Reall fecam l na and maks

It may be thought a curious argument ; which I cannot deny, and might well defcrve greater abilities.

It fhall be mentioned again, when we fpeak of raptures and extafies from natural caufes, and bring examples, which will be la the Chapter of Contemplative or Philofophical Eathu-* fiafmes» So much here in general, that the Reader may the bct C9: underfend my aim, vvbieh is the firft thing in every wcttk to be cohfidered of, and fo may the better know what to exped, if he (liall think it worth his pafns to read unto the end ; untill which done, it is but reafon that I fhould defile him to fufpcnd his judgement.

The invention of convey mg fecreti thoughts at dny diftance^ whether of place or of time, by) wrtting^. {fime ^uefiton about the Author ; ) V the e^e Vts o J^kkx bllis or melancholy, a^robable ground, offoms mmrall divinati^ en* But after [ome general gromds andpofojittons^ the continual d-mppoi Aty or emanations of hodiesj according to Ariftotle and others, and the parturnions of caufesy ( or foregoing natural fignes offira^ge events and alter at ions i ) dijcernable to [ome tempers, as alfo the concatenation of 7Jatural Castf€s^ according to the Sioxcks, a more probable ground. Contemplation ; Saafi A ' the happineffe of Gody ( and thei^e the Greek^word,) according to Ariftotle .• The chief- efipleafure of man in this life, according to divers of the Epiclirean Se B;, \MCit(\k'i the Post, for they faid, &c* vindicated from a wrong and offenfive in^ terpr station, Ecftafis tahsn for a totall fnfpmfionof all A 3 fenfitive The Gontents. If a man examine all thofe wayes of enthufiaftick Divination that have been heretofore in ufe, which were not a few in number, and inmanycir- cumftances very different ; he may obferve in fome of the chiefeft , a ipanifeft concurrence of (bme natural caulcs preparing or difpofing the bodies for fuch imprefiions and operations ; if no more.

-\ - ' ^ - "s* ^ A "^ I TREATISE I I CONCERNING | t E^Tn VSl ASME.l I As It is an Effcdl of ,? «re:but§ ^ is miftaken by many for either 2)i- ^ ^ Vine hifpirationfit Vkbolkal ^ojfefsion. be more concerned j- ("whereof I have given an account to my friends : 3 having offered k felf fome moneths ago, becaufe no- thing elfe did then offer it felf, that I thought more needfuil • I thank God, I have fatisfied my felf. Of the taufes of Divination many Ancients have Wflc- till very largely and varioufly .

• Now as rl'ii A'^nv is that which is replenulied with wind ; and to l^^f ov, with wifdome : fo, faith Plmarchy mult oy|«^/ge^3j in the Plut. fubjed where it is, import a [ full ] participa- tion and communion of Divine power.

Smhupafme ; In Greek ( fi^oi" whence we have the Englifli ) h^nffi Afffu?

^ Th^ confeq Hence of this kr/ow ledge or J).[qmjition. will produce a place o^Fltit Arch cothis iurpofe : not only becaule it eonteineth much in few wo Bds; But alfo becaufe in all editions of P/»^^rfl of later ycaresj ycares ; it is corruptly exhibited, and marvel oufly both by the French dindt-atin interpreters miftakcn, who hard- ly make lenfe of thofe which chey have, and leave out patc o^ Plutarch's '^oxds znd knk, p Uto(Jxiih p| , », j Flmarch ) andthe Stoicks hrmg in (or af- p Uc Llhil J. and others ; Lmlan hatli a i ^O fj^ vas himfclf relateth^^hat it was but mere Couzenage and Impoflure, he madeno fcruple to make o- pen recantation, and wrote againftit very learnedly.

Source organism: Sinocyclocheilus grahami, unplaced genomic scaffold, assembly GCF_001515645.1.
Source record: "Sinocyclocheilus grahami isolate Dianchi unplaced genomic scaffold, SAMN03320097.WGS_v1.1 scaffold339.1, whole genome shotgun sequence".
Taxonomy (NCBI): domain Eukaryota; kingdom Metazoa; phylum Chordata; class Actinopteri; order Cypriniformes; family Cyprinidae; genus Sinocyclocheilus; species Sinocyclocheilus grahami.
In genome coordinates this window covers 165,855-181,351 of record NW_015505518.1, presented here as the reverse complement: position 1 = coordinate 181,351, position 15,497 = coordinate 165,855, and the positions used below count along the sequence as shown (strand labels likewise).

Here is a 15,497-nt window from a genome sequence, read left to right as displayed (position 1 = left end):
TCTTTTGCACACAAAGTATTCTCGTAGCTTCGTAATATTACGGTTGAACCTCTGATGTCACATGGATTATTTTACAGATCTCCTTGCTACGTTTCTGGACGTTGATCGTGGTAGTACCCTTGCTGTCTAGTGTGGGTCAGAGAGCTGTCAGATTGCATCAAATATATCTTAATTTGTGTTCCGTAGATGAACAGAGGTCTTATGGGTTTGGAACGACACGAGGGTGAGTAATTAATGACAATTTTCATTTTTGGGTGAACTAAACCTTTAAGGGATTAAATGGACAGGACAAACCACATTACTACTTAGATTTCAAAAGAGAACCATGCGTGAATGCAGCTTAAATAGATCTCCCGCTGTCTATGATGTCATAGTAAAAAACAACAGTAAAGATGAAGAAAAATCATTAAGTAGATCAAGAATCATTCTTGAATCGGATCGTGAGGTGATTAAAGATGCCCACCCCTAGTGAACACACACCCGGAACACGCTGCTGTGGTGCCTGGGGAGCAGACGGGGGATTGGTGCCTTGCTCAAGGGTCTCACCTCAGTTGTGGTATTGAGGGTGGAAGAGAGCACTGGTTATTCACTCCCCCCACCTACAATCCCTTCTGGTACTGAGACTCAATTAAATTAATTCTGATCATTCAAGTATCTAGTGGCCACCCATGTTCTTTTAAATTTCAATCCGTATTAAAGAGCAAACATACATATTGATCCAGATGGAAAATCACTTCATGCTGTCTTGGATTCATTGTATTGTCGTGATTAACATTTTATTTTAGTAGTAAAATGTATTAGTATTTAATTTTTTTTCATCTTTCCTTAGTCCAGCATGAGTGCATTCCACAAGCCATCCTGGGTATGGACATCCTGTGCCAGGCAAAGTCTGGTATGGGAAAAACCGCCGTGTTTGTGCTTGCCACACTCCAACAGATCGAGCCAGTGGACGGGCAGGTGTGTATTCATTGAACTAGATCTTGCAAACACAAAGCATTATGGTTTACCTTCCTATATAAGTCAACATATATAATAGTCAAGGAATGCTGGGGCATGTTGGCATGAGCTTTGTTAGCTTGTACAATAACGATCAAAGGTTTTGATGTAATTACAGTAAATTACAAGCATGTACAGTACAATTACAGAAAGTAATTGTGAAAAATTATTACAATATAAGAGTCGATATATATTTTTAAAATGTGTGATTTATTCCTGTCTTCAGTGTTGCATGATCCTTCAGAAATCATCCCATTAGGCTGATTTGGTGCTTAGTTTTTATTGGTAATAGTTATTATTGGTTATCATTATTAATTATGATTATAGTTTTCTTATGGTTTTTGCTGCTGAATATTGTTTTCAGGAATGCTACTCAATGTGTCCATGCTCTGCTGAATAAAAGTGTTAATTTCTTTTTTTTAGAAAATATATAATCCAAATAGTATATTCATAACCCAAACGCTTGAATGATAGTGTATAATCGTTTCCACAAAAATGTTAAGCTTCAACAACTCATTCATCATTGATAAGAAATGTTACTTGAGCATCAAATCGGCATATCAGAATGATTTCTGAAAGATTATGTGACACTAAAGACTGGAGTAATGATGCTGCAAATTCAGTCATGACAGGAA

Politickjpre^ tenjions to Enchufialme, or D'^vme Infiltration^ very ufuat in all jig(s : But miflal^ny through tgnor Ance of natter at caafe Siiour only Subject and aime tn thts Treat ife) as more frequent, fo more danger ous- Enthufiajlick^times and tern- pers noted by ancient Authors » in thoje times the Eleuiinia^ Bacchanalias and other Myfieries hatched* The abomi" yiation ofthofe /yfyjferieso t hough pretending to great holi'^ nejje andfteiy. neg ID^mon M infiin Bf* imfuljiive , fed vi morhi , hum Q- rumfl Pie ferocia, &c. And that thefe extraordinary operations do rather proceed from the Devil, to me is a great argument, ( befides other rea*- Tons,) becaufe the very lelf-fame things ar^ known to hap- pen to divers that arc immediately poflefi without any bodily diftemperj other then the very poffeflfton, which tnuft needs a|fe6t the body more or lefle. Georr gtfii Ragufeim is the man: whole words in his fecond book Vi Divinatione, Epift. Dff Orac Hli Sy are ; Nom ego Venettu fau^erem ^uandum mplteremy^Q* that is, / havi knff T^n at Venice a certain poor mman, phkb was fofefl ' fometimes fjhe vpoh U be fitifidmdfytti(l) -, fame- times [he didffeak^ with divers tong He St anddifcourfe of things helongingtothe Mathematicks^ and Fhilofoph),jfea 1 4^4 to Dtvtmty .

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